The recent flare up between the United States and Iran following the killing of one of the Islamic Republic’s top generals in a U.S. airstrike resulted in a “heightened awareness” of Iran’s cyber capabilities among state and local governments that shouldn’t be wasted as tensions subside, the Department of Homeland Security’s top cybersecurity official told a roomful of city leaders on Wednesday.
“While it may look at this thing has cooled off for the time being, let’s take advantage of this moment,” Chris Krebs, the director of DHS’s Cybersecurity and Infrastructure Security Agency, told attendees of the U.S. Conference of Mayors winter meeting at a Washington hotel. “Even if the Iranian threat is gone, you know what’s still out there? Ransomware. That’s something every single person in this room needs to be thinking about intimately.”
Krebs recounted how he had returned home from a holiday vacation to the news that Maj. Gen. Qassem Soleimani, the commander of Iran’s elite Quds Force, had been killed in a Jan. 3 airstrike, and proceeded to retweet an advisory his agency had sent about Iranian cybersecurity threats. Over the next week, CISA sent out more notices to the critical-infrastructure groups it works with, including state and local governments, and held multiple conference calls that Krebs said each had more than 5,000 participants dialed in.
Several state and local governments during that period, including the District of Columbia, said they were being more aggressive in monitoring their networks for traffic emanating from Iran.
While the situation between the United States and Iran has since de-escalated, Krebs reminded the mayors that ransomware remains an active a threat to state and local governments.
“It’s happening on a daily basis,” he said. “If you have not experienced it, it’s a matter of when.”
Krebs added, though, that CISA has a much better understanding of what goes on in the public sector than from private businesses, which he said do not share as much information with his agency.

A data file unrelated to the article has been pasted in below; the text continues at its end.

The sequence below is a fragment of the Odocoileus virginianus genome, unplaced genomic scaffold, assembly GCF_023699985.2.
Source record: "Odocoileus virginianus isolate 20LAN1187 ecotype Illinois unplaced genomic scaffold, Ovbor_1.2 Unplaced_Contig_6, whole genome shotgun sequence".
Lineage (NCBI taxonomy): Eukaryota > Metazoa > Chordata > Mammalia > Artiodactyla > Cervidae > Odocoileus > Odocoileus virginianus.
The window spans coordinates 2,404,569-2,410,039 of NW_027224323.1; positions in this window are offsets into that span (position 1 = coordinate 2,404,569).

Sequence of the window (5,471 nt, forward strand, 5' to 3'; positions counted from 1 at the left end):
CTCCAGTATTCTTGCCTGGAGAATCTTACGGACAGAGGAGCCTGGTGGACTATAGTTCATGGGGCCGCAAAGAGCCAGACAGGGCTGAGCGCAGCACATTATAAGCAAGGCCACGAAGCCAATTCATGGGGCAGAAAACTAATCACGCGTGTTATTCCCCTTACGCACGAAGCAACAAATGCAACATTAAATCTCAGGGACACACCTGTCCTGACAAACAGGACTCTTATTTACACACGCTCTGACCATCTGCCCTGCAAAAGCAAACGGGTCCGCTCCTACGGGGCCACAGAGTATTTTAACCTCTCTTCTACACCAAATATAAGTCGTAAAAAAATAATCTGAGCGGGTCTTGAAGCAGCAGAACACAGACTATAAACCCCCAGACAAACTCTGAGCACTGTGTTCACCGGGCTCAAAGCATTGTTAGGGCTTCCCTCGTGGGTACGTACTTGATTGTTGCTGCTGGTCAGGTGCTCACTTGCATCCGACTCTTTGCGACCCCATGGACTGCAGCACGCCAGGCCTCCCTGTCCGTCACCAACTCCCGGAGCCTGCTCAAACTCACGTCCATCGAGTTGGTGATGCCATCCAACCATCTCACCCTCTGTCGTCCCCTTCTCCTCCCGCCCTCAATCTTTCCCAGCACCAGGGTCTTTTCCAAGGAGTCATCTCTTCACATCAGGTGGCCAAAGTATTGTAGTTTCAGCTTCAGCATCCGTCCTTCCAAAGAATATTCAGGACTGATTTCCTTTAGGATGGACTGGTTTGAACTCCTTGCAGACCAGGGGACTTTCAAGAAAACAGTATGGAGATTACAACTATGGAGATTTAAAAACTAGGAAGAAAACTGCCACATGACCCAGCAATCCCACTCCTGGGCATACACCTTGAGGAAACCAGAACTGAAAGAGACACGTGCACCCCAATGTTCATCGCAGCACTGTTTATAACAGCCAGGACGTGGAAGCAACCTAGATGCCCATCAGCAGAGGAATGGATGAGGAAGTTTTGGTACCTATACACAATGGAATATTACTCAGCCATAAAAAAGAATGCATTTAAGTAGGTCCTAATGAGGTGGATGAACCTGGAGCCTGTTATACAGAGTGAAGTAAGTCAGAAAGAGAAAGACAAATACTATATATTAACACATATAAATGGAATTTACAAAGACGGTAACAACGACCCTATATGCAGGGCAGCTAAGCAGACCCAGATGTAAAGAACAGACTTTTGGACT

Later, Krebs told reporters that the focus on ransomware now includes CISA’s role protecting states’ election systems, particularly voter registration databases. It’s a concern that some states’ top election officials have voiced themselves, after witnessing ransomware attacks on other agencies and communities within their states. But Krebs said the window after Soleimani’s death has provided an opportunity for tech officials to be more active in getting their bosses to pay attention to cybersecurity.
“We really want to take advantage of this heightened level of awareness so [chief information officers] and [chief information security officers] can walk into their chief executives and say these are the things to do so we don’t get owned and lose the voter registration database or the court system or whatever it is,” he said.
He also said that network protections can also come in handy against government-backed cyberattacks, such as those using Trojan horse viruses to drop ransomware payloads.
“If you can defend against Emotet, Trickbot, you can tend to defend against a good portion of the advanced persistent threats,” he said.
Elsewhere, Krebs said he is angling to expand the resources and personnel CISA deploys across the country, including potentially offering the continuous diagnostics and monitoring program it runs for federal networks to state and local governments. There are also bills moving through Congress that would give CISA a bigger nationwide presence to serve as strategic advisers to state and local governments, including one introduced last week that would give each state a federal “cybersecurity coordinator.”
The National Association of State Chief Information Officers on Wednesday included some of these measures among its top federal priorities.